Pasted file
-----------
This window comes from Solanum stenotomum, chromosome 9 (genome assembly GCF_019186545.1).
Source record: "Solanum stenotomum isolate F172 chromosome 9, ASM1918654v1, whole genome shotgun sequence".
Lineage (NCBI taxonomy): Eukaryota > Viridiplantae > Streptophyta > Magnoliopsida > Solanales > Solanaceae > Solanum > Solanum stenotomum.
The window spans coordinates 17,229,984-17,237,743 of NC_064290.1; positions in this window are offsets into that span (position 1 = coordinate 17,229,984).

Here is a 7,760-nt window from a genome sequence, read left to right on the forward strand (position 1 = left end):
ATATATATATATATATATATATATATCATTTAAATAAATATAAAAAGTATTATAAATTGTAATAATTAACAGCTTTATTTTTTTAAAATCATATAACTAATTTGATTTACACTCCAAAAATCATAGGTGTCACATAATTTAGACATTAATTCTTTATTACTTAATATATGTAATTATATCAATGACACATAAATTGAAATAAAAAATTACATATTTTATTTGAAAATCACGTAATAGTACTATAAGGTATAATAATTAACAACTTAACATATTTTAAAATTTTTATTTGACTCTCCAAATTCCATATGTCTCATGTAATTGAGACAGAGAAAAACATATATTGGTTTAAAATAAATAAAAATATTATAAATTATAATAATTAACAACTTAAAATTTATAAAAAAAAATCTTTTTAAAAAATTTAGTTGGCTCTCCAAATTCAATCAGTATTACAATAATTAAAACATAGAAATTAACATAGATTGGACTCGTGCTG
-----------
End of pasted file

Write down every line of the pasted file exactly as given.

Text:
This window comes from Solanum stenotomum, chromosome 9 (genome assembly GCF_019186545.1).
Source record: "Solanum stenotomum isolate F172 chromosome 9, ASM1918654v1, whole genome shotgun sequence".
Lineage (NCBI taxonomy): Eukaryota > Viridiplantae > Streptophyta > Magnoliopsida > Solanales > Solanaceae > Solanum > Solanum stenotomum.
The window spans coordinates 17,229,984-17,237,743 of NC_064290.1; positions in this window are offsets into that span (position 1 = coordinate 17,229,984).

Here is a 7,760-nt window from a genome sequence, read left to right on the forward strand (position 1 = left end):
ATATATATATATATATATATATATATCATTTAAATAAATATAAAAAGTATTATAAATTGTAATAATTAACAGCTTTATTTTTTTAAAATCATATAACTAATTTGATTTACACTCCAAAAATCATAGGTGTCACATAATTTAGACATTAATTCTTTATTACTTAATATATGTAATTATATCAATGACACATAAATTGAAATAAAAAATTACATATTTTATTTGAAAATCACGTAATAGTACTATAAGGTATAATAATTAACAACTTAACATATTTTAAAATTTTTATTTGACTCTCCAAATTCCATATGTCTCATGTAATTGAGACAGAGAAAAACATATATTGGTTTAAAATAAATAAAAATATTATAAATTATAATAATTAACAACTTAAAATTTATAAAAAAAAATCTTTTTAAAAAATTTAGTTGGCTCTCCAAATTCAATCAGTATTACAATAATTAAAACATAGAAATTAACATAGATTGGACTCGTGCTG